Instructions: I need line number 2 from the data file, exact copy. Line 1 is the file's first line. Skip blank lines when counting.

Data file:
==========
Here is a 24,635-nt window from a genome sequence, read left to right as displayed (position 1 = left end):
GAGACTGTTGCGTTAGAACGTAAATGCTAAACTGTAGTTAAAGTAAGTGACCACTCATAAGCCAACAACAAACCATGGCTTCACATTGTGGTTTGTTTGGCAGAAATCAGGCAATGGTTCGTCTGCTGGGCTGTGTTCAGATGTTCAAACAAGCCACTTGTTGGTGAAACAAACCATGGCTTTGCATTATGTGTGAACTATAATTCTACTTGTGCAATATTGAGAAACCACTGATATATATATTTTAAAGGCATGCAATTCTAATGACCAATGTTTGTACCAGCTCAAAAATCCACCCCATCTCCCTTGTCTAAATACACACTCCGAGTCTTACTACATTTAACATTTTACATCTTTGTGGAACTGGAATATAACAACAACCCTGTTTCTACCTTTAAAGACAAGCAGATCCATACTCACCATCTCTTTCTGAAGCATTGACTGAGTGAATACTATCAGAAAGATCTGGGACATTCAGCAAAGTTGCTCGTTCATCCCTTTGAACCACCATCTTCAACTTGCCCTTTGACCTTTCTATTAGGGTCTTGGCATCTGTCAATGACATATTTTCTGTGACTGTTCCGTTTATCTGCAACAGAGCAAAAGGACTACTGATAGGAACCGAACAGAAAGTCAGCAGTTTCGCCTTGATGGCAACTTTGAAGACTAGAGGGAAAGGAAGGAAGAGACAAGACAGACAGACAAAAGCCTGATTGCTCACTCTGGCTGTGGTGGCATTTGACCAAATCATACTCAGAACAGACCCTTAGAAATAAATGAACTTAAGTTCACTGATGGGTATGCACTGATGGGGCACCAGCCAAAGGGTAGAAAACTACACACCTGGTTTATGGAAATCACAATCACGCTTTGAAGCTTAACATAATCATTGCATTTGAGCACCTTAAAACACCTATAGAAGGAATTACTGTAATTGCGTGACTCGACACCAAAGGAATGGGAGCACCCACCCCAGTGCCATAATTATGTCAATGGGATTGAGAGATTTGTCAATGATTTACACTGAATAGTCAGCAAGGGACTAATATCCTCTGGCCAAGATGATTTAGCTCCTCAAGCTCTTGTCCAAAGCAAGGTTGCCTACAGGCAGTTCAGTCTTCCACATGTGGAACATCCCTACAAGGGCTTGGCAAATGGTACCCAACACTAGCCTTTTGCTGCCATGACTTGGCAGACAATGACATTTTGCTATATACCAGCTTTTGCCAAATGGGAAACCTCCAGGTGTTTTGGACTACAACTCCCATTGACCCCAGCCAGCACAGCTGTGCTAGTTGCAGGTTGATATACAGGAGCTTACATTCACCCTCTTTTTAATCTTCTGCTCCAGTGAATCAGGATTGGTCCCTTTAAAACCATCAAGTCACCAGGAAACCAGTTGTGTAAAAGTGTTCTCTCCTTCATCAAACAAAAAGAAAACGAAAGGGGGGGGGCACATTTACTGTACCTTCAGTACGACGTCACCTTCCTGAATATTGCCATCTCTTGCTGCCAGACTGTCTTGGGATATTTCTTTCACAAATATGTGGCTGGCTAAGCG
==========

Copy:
GAGACTGTTGCGTTAGAACGTAAATGCTAAACTGTAGTTAAAGTAAGTGACCACTCATAAGCCAACAACAAACCATGGCTTCACATTGTGGTTTGTTTGGCAGAAATCAGGCAATGGTTCGTCTGCTGGGCTGTGTTCAGATGTTCAAACAAGCCACTTGTTGGTGAAACAAACCATGGCTTTGCATTATGTGTGAACTATAATTCTACTTGTGCAATATTGAGAAACCACTGATATATATATTTTAAAGGCATGCAATTCTAATGACCAATGTTTGTACCAGCTCAAAAATCCACCCCATCTCCCTTGTCTAAATACACACTCCGAGTCTTACTACATTTAACATTTTACATCTTTGTGGAACTGGAATATAACAACAACCCTGTTTCTACCTTTAAAGACAAGCAGATCCATACTCACCATCTCTTTCTGAAGCATTGACTGAGTGAATACTATCAGAAAGATCTGGGACATTCAGCAAAGTTGCTCGTTCATCCCTTTGAACCACCATCTTCAACTTGCCCTTTGACCTTTCTATTAGGGTCTTGGCATCTGTCAATGACATATTTTCTGTGACTGTTCCGTTTATCTGCAACAGAGCAAAAGGACTACTGATAGGAACCGAACAGAAAGTCAGCAGTTTCGCCTTGATGGCAACTTTGAAGACTAGAGGGAAAGGAAGGAAGAGACAAGACAGACAGACAAAAGCCTGATTGCTCACTCTGGCTGTGGTGGCATTTGACCAAATCATACTCAGAACAGACCCTTAGAAATAAATGAACTTAAGTTCACTGATGGGTATGCACTGATGGGGCACCAGCCAAAGGGTAGAAAACTACACACCTGGTTTATGGAAATCACAATCACGCTTTGAAGCTTAACATAATCATTGCATTTGAGCACCTTAAAACACCTATAGAAGGAATTACTGTAATTGCGTGACTCGACACCAAAGGAATGGGAGCACCCACCCCAGTGCCATAATTATGTCAATGGGATTGAGAGATTTGTCAATGATTTACACTGAATAGTCAGCAAGGGACTAATATCCTCTGGCCAAGATGATTTAGCTCCTCAAGCTCTTGTCCAAAGCAAGGTTGCCTACAGGCAGTTCAGTCTTCCACATGTGGAACATCCCTACAAGGGCTTGGCAAATGGTACCCAACACTAGCCTTTTGCTGCCATGACTTGGCAGACAATGACATTTTGCTATATACCAGCTTTTGCCAAATGGGAAACCTCCAGGTGTTTTGGACTACAACTCCCATTGACCCCAGCCAGCACAGCTGTGCTAGTTGCAGGTTGATATACAGGAGCTTACATTCACCCTCTTTTTAATCTTCTGCTCCAGTGAATCAGGATTGGTCCCTTTAAAACCATCAAGTCACCAGGAAACCAGTTGTGTAAAAGTGTTCTCTCCTTCATCAAACAAAAAGAAAACGAAAGGGGGGGGGCACATTTACTGTACCTTCAGTACGACGTCACCTTCCTGAATATTGCCATCTCTTGCTGCCAGACTGTCTTGGGATATTTCTTTCACAAATATGTGGCTGGCTAAGCG